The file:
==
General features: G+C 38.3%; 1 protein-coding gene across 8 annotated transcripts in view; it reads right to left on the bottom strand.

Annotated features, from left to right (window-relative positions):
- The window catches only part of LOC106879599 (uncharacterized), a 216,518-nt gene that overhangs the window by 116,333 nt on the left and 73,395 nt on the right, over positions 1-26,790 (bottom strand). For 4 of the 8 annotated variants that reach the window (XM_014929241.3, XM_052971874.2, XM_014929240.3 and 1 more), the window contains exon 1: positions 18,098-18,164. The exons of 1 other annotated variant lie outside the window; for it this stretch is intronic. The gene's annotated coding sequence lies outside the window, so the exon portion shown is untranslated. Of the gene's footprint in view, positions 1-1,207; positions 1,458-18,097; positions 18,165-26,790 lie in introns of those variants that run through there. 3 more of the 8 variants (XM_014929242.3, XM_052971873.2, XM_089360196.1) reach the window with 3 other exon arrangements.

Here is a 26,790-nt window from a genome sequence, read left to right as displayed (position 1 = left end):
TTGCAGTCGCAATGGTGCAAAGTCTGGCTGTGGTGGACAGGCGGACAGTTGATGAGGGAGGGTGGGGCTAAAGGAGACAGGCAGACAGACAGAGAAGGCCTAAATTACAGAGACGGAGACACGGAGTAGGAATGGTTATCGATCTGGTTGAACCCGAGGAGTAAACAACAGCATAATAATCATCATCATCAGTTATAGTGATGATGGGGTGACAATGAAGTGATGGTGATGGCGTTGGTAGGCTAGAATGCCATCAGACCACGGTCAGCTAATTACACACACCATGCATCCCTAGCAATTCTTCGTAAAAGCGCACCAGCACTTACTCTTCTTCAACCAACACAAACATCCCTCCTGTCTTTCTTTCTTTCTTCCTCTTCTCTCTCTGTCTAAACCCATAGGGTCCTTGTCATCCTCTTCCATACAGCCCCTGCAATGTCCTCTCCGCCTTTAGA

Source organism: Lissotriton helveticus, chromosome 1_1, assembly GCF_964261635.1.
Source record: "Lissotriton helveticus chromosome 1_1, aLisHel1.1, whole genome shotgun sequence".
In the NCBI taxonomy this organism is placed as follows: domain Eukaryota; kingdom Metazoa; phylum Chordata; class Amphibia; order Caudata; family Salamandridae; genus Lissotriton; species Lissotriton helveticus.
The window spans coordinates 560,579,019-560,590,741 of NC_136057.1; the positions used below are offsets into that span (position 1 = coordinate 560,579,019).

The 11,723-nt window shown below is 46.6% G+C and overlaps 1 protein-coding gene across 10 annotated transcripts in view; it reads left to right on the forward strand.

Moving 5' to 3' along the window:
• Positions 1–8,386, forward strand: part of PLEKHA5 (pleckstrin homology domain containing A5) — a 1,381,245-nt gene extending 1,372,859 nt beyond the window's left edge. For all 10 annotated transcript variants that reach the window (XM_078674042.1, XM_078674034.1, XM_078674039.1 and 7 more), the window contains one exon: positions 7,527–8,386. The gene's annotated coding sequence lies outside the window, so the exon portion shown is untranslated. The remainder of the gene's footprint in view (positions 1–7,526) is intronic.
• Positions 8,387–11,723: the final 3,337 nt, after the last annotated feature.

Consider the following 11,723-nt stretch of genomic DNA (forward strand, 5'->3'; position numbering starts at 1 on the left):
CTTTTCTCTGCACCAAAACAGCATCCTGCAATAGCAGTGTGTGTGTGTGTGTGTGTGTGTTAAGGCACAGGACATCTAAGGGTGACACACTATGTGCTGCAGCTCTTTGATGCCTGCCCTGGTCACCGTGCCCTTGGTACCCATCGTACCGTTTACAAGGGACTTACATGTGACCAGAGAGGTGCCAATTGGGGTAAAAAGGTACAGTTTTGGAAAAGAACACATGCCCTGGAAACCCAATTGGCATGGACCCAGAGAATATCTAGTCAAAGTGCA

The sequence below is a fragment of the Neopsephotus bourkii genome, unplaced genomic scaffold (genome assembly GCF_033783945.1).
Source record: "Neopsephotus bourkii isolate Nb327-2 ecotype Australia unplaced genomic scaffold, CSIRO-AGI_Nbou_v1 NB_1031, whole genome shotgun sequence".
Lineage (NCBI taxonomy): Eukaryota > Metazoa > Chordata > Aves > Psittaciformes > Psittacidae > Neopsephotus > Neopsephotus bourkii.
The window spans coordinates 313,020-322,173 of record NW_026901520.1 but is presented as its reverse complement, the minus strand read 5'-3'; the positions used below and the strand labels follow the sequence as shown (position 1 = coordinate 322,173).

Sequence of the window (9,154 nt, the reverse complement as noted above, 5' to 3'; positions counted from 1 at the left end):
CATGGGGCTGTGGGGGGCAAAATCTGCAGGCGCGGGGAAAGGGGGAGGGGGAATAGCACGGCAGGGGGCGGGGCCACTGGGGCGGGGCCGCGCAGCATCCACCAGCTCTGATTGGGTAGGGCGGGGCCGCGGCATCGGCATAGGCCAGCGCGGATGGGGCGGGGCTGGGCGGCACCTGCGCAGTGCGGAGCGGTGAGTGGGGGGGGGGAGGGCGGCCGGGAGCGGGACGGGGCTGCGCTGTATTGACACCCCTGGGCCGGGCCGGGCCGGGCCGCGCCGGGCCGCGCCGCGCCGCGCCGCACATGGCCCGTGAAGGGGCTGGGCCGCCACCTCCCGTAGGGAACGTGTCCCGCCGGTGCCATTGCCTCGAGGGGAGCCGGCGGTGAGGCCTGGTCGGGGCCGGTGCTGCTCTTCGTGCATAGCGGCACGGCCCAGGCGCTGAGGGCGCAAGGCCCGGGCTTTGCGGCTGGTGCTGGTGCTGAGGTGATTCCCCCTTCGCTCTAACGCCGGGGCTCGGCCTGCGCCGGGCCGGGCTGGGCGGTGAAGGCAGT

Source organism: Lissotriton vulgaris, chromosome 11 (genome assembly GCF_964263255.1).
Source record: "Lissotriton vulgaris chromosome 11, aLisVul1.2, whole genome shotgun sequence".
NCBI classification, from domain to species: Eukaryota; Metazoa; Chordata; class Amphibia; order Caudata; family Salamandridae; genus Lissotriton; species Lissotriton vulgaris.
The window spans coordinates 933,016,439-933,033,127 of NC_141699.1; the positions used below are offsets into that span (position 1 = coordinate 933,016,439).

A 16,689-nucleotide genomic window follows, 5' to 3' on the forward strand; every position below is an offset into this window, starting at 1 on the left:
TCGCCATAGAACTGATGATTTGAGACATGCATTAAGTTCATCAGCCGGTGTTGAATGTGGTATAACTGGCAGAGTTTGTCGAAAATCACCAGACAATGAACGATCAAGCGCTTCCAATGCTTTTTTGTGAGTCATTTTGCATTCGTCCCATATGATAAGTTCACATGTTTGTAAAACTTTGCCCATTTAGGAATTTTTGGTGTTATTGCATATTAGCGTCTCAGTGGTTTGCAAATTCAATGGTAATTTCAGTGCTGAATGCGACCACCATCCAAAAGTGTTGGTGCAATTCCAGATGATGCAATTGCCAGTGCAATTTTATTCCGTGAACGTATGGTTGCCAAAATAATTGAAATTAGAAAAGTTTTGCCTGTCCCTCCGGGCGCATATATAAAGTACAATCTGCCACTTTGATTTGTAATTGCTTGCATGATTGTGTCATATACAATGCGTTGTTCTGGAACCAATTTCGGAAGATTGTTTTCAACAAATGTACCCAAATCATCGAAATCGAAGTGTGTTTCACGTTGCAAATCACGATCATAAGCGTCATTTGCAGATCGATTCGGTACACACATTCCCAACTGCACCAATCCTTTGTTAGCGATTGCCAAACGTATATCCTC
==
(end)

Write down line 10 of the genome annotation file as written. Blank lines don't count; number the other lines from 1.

The 11,723-nt window shown below is 46.6% G+C and overlaps 1 protein-coding gene across 10 annotated transcripts in view; it reads left to right on the forward strand.